Jane Ballot

Being me in the world

Thursday 19th March

Over the years, I have had my hair cut and shaved a whole number of times – and it always grows back quickly, ‘like weeds’, according to me. Well, true to form, here it goes again!

It’s as though my hair has said, ‘Ok, is that horror finally over? Well, here I go’ and is, true to form, is growing like weeds. Everyone tells me that, after chemo, your hair can change character. Mine is too short still to know if that is going to happen or not, but it is definitely coming back, thick and strong. Given a little time and I will see if its got curlier, or lost any of the natural wave. The one thing that stands out, though, is my ‘bles’ – still there, white and dominant on the front of my head!

When I speak to Gran in East London, that is the thing she wants to know about, so I can report, regularly, that my white patch lives on! In fact, I am reminded how, when I first had my head shaved, that patch turned out to be so completely white that it looked as though there was no hair there.

It’s quite weird to think back on this whole cancer thing and everything that has happened. In some ways, it feels as though it happened to another person, or, at least, in another time frame. Then, of course, I catch a glimpse of myself in the mirror and, depending on my state of clothedness, I am reminded (quite harshly at times) of the reality of it all.

There is, of course, the feeling of being pulled under my arm that is persistent, just to remind me all the time about what has happened. As if I needed a reminder.

I have to say that I do wish at times that I could get just a little relief from the whole ‘lump being shoved under my arm’ and the feeling of tightness. Just for a bit. I don’t suppose that it is going to be there forever – surely, at some stage, whatever swelling there still is will eventually dissipate and the scar tissue will be accommodated by my body. Surely.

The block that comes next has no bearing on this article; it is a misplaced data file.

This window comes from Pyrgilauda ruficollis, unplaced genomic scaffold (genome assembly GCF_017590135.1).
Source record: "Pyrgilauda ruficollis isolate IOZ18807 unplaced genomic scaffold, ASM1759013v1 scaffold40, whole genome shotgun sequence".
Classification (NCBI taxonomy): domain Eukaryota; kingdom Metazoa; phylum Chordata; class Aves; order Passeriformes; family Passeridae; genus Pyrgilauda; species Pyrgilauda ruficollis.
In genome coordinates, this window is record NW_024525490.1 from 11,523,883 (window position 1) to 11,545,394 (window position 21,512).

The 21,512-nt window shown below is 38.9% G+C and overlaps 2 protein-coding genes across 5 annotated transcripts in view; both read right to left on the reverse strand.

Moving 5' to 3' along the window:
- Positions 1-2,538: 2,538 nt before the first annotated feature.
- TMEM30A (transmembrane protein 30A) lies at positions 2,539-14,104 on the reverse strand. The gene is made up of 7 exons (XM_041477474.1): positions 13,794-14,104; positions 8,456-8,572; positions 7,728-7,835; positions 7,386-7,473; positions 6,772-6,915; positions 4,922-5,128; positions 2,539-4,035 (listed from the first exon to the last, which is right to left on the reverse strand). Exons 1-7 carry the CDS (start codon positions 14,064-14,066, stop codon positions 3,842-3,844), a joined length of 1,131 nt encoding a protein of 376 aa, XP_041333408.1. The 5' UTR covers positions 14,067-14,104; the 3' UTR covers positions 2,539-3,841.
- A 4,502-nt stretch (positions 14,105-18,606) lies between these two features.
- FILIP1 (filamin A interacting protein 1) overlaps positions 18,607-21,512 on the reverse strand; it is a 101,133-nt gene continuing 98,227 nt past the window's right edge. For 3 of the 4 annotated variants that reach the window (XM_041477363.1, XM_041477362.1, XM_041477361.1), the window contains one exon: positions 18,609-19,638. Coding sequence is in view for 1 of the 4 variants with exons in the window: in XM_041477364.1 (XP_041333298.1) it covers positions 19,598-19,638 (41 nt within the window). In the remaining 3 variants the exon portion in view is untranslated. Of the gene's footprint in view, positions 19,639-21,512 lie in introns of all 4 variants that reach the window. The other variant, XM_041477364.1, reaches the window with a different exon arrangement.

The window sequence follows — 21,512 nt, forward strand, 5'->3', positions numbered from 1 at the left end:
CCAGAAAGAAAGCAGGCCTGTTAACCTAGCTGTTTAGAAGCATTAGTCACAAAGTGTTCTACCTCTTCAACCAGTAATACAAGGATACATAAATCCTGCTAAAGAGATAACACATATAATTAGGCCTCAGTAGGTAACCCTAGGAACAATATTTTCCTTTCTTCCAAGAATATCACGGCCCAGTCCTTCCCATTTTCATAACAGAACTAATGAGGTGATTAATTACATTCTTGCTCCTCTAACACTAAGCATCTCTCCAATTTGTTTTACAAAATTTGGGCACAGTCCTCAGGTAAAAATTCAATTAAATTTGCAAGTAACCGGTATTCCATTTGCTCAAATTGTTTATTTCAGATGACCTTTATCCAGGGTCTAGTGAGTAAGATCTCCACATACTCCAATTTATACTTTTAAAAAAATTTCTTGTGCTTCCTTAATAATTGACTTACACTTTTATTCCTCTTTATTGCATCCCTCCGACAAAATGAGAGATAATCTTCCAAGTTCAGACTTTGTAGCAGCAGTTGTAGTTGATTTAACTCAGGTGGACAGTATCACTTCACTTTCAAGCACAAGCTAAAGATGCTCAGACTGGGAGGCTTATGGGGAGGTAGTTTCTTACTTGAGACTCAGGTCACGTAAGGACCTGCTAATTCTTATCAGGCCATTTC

At this stage, it feels as though this may be a very, very long term feeling. Again, as with so much of this cancer thing, only time will tell, I suppose.

In the meantime, I soldier on, which is, mostly, not too arduous a task – thanks to many things, not the least of which is the wonderful and interesting people around me. The family, of course, takes first prize here. Then there are all the other layers of people who feature in my life and contribute to it in so many ways.

I have always been fascinated by people, which I think is part of the Drama, education, writing thing. Look where it has got me 😉

I have written a number of times that ‘no man is an island’, which is so completely true. Even more than that, though, I think it’s that we are all an inextricably woven, never-ending piece of fabric, that flows and bends as things happen to different individuals. Parts of the fabric may stretch at times and others may wrinkle, but it always holds strong because of the bonds keeping it woven together.

And that is how it should always be.

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